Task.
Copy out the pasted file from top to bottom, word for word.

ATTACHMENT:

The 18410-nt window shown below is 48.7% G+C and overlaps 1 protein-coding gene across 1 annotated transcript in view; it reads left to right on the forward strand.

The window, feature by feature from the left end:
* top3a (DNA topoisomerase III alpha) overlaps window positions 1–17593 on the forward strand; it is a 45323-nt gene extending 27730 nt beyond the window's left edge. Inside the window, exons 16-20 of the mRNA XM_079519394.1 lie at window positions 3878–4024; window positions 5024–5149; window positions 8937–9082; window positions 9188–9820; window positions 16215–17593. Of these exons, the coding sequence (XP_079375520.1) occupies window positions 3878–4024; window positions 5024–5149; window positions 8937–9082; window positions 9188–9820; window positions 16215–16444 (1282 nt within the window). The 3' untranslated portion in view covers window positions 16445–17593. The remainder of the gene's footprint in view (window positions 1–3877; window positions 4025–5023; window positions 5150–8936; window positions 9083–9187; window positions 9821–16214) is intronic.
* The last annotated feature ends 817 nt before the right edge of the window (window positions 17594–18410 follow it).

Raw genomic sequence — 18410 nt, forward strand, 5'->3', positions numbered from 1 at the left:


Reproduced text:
The 18410-nt window shown below is 48.7% G+C and overlaps 1 protein-coding gene across 1 annotated transcript in view; it reads left to right on the forward strand.

The window, feature by feature from the left end:
* top3a (DNA topoisomerase III alpha) overlaps window positions 1–17593 on the forward strand; it is a 45323-nt gene extending 27730 nt beyond the window's left edge. Inside the window, exons 16-20 of the mRNA XM_079519394.1 lie at window positions 3878–4024; window positions 5024–5149; window positions 8937–9082; window positions 9188–9820; window positions 16215–17593. Of these exons, the coding sequence (XP_079375520.1) occupies window positions 3878–4024; window positions 5024–5149; window positions 8937–9082; window positions 9188–9820; window positions 16215–16444 (1282 nt within the window). The 3' untranslated portion in view covers window positions 16445–17593. The remainder of the gene's footprint in view (window positions 1–3877; window positions 4025–5023; window positions 5150–8936; window positions 9083–9187; window positions 9821–16214) is intronic.
* The last annotated feature ends 817 nt before the right edge of the window (window positions 17594–18410 follow it).

Raw genomic sequence — 18410 nt, forward strand, 5'->3', positions numbered from 1 at the left: